10. Slowly, we wend our way up the track, the lava gradually blanketed by purest white snow. The Panda flickers its traction control and differential lights for the Haldex clutch repeatedly, the blinking yellow eye indicating increased severity, even though it’s hard to detect in the cabin.

    Still we keep going. The scenery has gone full post-apocalyptic, the charred remains of bits of houses poking out from under smoking sand, the rocks shocked into harsh shapes. The Panda looks soft and round and terribly vulnerable up here.

  11. Eventually, we get to the point where the World’s Toughest Tour Buses give up and turn around, and only walking trails remain. Trails guarded by large rocks hefted into position to prevent vehicles from going any further. Except they were not prepared for a car just over five feet wide, and I manage to squeeze the Panda between the barriers and head up toward the ridgeline of the caldera.

    We are now on hiking trails barely the Panda’s width, sometimes on snow, sometimes on that gently steaming black sand. A spooky situation. No other 4x4 could get here, because not even the most hardcore SUV could have inveigled itself into the position a humble little Fiat has managed, for the simple reason they would fall off the side and die. I’m not going to think about that for a little while.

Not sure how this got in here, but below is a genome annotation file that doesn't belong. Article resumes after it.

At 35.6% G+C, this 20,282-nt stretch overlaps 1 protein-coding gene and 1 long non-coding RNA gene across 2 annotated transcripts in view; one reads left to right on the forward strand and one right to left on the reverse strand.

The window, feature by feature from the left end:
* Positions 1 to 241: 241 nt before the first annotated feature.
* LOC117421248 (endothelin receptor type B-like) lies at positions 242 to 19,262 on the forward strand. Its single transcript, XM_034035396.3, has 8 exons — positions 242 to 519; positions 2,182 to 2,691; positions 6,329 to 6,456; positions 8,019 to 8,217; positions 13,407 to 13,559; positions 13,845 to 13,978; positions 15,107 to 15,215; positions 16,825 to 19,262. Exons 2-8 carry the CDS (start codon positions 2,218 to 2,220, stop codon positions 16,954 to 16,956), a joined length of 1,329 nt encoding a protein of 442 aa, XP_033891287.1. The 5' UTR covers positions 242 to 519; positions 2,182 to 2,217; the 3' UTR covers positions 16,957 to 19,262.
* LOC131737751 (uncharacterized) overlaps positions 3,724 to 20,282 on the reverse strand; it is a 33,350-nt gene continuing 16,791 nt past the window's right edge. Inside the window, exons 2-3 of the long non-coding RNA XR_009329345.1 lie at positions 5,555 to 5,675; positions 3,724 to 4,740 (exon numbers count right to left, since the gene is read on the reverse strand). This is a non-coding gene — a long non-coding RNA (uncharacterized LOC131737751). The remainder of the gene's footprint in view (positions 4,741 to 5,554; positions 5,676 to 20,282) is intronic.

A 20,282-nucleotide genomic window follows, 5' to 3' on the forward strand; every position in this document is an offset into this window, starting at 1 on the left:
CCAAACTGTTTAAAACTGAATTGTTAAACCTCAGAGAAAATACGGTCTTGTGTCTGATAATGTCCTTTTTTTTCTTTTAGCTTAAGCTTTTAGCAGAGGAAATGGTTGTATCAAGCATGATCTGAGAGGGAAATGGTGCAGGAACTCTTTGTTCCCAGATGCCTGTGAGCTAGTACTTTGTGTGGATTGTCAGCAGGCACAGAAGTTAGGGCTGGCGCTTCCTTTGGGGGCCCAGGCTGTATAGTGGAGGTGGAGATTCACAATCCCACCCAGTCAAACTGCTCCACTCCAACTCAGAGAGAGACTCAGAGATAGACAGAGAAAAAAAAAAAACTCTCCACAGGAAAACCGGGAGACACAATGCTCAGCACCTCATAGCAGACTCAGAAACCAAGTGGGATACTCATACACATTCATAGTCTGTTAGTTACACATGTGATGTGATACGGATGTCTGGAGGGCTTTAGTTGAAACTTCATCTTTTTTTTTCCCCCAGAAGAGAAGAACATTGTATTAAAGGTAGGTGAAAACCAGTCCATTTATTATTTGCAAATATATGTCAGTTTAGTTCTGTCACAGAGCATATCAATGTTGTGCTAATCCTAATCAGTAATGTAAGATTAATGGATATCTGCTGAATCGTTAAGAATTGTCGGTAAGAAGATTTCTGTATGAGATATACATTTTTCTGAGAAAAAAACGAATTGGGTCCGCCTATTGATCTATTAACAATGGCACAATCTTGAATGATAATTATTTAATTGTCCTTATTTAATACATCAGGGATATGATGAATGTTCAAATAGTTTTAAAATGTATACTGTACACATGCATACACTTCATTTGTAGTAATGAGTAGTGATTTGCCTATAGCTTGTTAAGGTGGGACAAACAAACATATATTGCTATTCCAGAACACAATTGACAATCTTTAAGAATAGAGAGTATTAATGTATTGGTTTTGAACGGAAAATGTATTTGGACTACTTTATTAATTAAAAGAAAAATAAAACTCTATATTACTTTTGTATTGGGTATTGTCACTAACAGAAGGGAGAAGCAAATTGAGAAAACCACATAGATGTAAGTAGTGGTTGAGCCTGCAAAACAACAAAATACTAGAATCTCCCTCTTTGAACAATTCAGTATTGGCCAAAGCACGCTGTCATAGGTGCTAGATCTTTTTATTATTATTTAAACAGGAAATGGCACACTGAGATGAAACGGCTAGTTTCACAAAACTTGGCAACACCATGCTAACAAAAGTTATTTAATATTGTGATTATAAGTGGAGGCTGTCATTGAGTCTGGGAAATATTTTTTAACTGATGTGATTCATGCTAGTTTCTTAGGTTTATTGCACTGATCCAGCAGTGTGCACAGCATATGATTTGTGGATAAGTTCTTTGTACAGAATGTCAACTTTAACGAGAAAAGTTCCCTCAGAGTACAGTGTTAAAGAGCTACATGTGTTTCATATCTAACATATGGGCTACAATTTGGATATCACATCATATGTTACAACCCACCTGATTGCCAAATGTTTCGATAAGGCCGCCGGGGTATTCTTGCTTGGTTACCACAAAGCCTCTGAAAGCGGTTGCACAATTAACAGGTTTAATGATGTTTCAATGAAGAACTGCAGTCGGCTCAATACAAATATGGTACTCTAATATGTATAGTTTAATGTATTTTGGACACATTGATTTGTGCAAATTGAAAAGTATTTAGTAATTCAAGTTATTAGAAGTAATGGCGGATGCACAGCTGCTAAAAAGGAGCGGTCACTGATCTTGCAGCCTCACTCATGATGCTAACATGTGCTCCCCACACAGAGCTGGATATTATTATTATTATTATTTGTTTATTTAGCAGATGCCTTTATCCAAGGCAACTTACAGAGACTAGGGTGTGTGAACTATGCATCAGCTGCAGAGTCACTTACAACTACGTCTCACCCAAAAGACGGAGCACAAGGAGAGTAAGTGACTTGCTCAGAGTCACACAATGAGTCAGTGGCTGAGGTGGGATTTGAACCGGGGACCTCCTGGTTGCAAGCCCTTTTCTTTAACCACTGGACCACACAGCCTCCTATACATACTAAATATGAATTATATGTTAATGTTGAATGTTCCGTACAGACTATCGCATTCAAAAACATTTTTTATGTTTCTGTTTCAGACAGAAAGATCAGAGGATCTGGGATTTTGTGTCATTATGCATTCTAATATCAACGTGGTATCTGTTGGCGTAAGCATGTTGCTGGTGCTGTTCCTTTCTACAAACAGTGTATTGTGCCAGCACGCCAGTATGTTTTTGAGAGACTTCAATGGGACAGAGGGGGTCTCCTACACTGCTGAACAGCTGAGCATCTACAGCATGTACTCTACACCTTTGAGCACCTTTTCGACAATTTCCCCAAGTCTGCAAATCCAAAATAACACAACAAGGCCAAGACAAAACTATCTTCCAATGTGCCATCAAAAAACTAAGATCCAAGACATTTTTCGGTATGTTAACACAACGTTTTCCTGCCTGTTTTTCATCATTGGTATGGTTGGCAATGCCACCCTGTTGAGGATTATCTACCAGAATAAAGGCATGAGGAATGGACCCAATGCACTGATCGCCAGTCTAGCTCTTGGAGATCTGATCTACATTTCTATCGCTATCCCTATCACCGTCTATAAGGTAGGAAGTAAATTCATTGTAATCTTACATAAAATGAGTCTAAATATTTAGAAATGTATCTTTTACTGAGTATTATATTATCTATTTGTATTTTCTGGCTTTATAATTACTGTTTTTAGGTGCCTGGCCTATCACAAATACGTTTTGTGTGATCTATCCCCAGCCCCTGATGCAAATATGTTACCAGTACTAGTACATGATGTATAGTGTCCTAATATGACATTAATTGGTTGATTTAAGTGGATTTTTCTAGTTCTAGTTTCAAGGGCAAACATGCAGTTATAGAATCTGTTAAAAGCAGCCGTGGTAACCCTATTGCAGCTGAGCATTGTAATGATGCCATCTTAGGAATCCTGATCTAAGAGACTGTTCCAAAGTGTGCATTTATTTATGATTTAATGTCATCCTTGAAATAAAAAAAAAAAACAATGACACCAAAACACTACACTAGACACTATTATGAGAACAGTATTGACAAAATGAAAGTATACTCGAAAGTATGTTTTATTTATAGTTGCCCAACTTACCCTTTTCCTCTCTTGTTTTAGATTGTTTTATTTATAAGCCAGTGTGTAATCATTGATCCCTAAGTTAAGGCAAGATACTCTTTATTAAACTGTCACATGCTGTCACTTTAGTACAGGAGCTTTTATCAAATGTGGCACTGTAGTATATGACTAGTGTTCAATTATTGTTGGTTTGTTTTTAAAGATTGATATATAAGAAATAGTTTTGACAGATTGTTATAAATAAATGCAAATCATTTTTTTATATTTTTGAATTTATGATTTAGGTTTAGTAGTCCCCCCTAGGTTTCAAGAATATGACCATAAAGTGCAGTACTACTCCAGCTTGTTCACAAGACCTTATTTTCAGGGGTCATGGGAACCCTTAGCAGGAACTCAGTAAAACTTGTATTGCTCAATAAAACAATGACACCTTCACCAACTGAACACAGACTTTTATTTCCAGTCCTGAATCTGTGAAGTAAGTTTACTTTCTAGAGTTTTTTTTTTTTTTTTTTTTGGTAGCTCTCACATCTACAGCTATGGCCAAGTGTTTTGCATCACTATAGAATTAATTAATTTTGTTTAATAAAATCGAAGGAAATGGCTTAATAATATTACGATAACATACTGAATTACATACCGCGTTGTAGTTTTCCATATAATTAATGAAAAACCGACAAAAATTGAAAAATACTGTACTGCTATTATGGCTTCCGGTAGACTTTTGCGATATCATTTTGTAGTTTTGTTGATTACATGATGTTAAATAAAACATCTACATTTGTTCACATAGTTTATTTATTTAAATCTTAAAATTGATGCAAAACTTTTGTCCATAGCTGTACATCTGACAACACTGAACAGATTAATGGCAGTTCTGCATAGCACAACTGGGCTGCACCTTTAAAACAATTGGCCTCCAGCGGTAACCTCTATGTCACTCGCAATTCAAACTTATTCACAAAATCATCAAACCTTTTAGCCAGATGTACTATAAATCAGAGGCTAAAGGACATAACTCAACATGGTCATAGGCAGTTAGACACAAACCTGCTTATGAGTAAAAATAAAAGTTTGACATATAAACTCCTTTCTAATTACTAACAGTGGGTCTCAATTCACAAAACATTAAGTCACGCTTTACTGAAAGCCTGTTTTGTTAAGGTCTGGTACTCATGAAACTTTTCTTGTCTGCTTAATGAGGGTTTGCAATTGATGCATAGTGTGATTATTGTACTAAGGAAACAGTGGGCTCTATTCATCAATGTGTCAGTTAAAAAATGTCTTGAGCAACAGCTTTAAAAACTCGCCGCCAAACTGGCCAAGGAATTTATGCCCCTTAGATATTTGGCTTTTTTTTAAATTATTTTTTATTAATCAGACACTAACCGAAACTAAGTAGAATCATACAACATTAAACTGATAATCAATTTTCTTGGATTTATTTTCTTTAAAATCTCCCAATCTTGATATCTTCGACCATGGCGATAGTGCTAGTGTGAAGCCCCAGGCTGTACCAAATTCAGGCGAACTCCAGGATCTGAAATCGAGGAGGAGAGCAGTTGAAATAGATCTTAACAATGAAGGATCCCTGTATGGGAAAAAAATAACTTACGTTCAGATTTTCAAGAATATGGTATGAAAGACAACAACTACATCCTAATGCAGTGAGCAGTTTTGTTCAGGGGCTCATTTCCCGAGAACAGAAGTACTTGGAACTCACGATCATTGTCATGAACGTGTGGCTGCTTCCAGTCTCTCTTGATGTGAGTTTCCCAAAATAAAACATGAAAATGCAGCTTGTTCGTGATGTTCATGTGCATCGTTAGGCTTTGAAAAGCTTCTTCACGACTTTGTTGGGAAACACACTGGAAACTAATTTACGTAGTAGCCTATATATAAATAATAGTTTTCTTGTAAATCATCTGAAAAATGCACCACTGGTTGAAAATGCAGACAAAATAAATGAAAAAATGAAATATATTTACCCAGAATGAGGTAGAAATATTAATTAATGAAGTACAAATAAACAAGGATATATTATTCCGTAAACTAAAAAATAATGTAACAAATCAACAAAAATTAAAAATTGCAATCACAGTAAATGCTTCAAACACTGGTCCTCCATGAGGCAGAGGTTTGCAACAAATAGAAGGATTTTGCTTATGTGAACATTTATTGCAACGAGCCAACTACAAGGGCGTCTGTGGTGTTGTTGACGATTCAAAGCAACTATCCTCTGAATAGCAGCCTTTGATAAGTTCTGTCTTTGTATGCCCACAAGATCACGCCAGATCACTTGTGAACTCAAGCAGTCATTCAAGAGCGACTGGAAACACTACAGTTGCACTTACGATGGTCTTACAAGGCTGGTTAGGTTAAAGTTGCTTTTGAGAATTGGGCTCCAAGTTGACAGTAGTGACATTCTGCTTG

12. The going is getting increasingly tough though, and the Panda requires higher revs to maintain forward momentum, the occasions we resort to the low first gear to claim supremacy over lumps getting ever more frequent. The hard-packed lava sand is easy enough to find purchase on, but as soon as we try to traverse the snowy bits - or the looser lava marbles with the steam rising between them - the Panda’s skinny tyres start to cut into the surface rather than float over it.

    With only 75bhp and 107lb ft of torque to play with, and the thinning atmosphere adding an asthmatic intake of oxygen, eventually we hit a deep patch of snow, the Panda bogs and huffs to a stop. Only 100ft from the ridge line and a victory of sorts.

  13. We try to dig the car further up, but every time the 4x4 engages to try to lift the car higher, the lack of grip and meaningful torque from low enough in the rev range means that the Panda is sucked to a dead stop. Well, the torque issue and the clutch smoke pouring out of the bonnet after one particularly vigorous effort. After what seems like an age, we dig the Panda out of its resting place and happily canter off back down Mount Etna with blessed relief.

    There’s a sense of pregnancy about Etna, of bloat and indigestion, and it’s making the hairs on the back of my neck stand up. But after a bit, I decide that I’m imagining it, and we stop to take a final few pictures. I stare back up the steep, gravelly slopes and realise that the Panda 4x4, this little 15-grand hatchback, has taken us further than any of the big, expensive SUVs could have possibly hoped. Up a living volcano. It may be a small car, but it has a huge heart.

  14. Sometime later, we pad down the hill, send the Panda home and retire to the airport, convinced that the feeling of portent leaking from Etna was all in our imagination.

    We were - of course - wrong. As we boarded our plane home, Mount Etna erupted, spewing a small trickle of molten lava down the side of the mountain a couple of hundred feet from where we were stuck. Which goes to prove two things: one, that Pandas always fare better out in the wild, and two, that the bit about avoiding smoking mountains remains terribly good advice.